Not Free to Choose
D.C. students and parents rally for school-choice.
12:00 AM, Oct 8, 2009 • By SHERYL BLUNT
Anger and frustration over President Obama's anti-voucher stance and his administration's refusal to allow new students into the program was a recurrent theme at the rally. Earlier this year 216 students had their 2009-2010 scholarships rescinded by the Department of Education after the agency announced it was closing the program to new applicants. A spokesperson for the Washington Scholarship Fund (WSF) that manages the program, said the organization actually received over 600 scholarship applications this year, but had to stop processing them after the administration announced its decision.
"The president knows what a difference school choice makes," said William Oberndorf, former chairman of the Alliance for School Choice who said he came from California to attend the rally. "He attended Hawaii's most expensive private school from fifth grade on, on a scholarship."
At a September 29 hearing Sen. Durbin indicated--in a surprising reversal from previous statements--that he would be open to reauthorizing the scholarship program as long as it was accompanied by increased oversight.
"I have to work with my colleagues if this is going to be reauthorized, which it might be," he said at a hearing of the Senate Appropriations Subcommittee on Financial Services and General Government, which he chairs. He also acknowledged that "many students are getting a good education from the program."
In May, Durbin met with a group of scholarship students and their parents at Holy Redeemer School in Northwest. Archdiocese of Washington spokesperson Kathy Dempsey said the voucher participants "spoke passionately and eloquently on why the program should be continued."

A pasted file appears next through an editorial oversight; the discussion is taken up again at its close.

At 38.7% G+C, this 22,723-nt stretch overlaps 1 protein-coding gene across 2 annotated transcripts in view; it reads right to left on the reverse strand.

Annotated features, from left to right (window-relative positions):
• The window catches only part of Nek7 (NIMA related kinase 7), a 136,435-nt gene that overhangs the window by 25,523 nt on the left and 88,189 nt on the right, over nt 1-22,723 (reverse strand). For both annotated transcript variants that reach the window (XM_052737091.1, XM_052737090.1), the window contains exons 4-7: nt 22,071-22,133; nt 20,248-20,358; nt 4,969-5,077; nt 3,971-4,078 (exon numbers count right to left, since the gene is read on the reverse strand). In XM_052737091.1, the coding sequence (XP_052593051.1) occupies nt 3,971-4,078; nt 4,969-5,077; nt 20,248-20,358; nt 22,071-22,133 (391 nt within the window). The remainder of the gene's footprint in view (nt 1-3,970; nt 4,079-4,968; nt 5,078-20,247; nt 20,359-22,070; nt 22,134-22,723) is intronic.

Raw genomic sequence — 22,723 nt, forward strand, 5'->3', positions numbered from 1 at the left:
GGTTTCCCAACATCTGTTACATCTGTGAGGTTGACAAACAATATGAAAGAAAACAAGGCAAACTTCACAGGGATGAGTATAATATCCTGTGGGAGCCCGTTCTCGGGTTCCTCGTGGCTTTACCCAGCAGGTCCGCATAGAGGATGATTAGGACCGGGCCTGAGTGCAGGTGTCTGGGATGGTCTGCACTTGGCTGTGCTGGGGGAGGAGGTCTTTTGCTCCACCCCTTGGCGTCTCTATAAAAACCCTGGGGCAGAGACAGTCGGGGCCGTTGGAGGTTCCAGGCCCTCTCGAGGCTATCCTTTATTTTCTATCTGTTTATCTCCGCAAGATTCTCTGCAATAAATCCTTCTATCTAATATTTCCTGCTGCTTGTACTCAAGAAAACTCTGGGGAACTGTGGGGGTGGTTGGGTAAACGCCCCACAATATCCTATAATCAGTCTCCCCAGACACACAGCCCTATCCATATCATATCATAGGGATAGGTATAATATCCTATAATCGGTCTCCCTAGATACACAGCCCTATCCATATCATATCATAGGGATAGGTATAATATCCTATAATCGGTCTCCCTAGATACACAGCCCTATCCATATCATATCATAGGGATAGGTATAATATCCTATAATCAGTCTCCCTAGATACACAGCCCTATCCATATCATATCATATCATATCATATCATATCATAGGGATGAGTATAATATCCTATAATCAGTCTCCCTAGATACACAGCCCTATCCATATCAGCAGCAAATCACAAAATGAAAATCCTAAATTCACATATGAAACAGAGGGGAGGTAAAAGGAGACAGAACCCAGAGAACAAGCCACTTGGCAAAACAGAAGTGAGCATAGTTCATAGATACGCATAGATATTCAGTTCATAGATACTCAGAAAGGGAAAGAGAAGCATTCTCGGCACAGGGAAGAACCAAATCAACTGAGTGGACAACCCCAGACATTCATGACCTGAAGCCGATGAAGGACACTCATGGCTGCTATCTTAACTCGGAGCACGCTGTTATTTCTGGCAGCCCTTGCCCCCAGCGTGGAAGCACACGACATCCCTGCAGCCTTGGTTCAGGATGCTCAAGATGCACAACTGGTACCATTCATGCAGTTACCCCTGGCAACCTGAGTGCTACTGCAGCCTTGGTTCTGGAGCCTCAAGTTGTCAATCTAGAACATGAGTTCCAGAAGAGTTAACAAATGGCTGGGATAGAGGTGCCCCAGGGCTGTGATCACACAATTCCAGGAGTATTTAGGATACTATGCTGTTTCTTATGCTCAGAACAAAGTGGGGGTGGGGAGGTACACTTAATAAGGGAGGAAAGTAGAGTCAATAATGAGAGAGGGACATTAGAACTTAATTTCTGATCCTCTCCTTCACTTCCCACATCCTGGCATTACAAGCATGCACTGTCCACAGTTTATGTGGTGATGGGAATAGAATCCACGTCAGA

Gregory Cork, the WSF's president and CEO, said he was open to stricter oversight, including the requirement of accreditation for all participating schools--something Durbin said he would be pushing for.
"We support accreditation, if that's what it takes," said Cork, "so long as it's fair to the schools and gives them ample time.... There's a solution here. We can meet the concerns and needs of Congress, and above all, the concerns and needs of families, and have a good program."
While voucher critics, including Education Secretary Arne Duncan, continue to claim that the program helps too few students and that federal dollars should be spent on improving D.C.'s troubled public schools, D.C. parents made clear that they are not willing to wait for such improvements.
Holding a sign that read, "School Choice Now!" D.C. resident April Cole-Walton teared up when asked about the program. "Parents know what's best for their children and we want Congress to hear us," said Cole-Walton, whose 10-year-old daughter is attending St. Peter's Parish on Capitol Hill on a scholarship. "We put so much money into other things. What about our kids? We hear about money going to all these banks and companies that are getting bailed out. Everyone's getting bailed out, except our children."
"We will lose these kids if they don't have the education they need now," said Cole-Walton. "This is our future. Right here. Now."
Sheryl Henderson Blunt is a Phillips Foundation Journalism Fellow.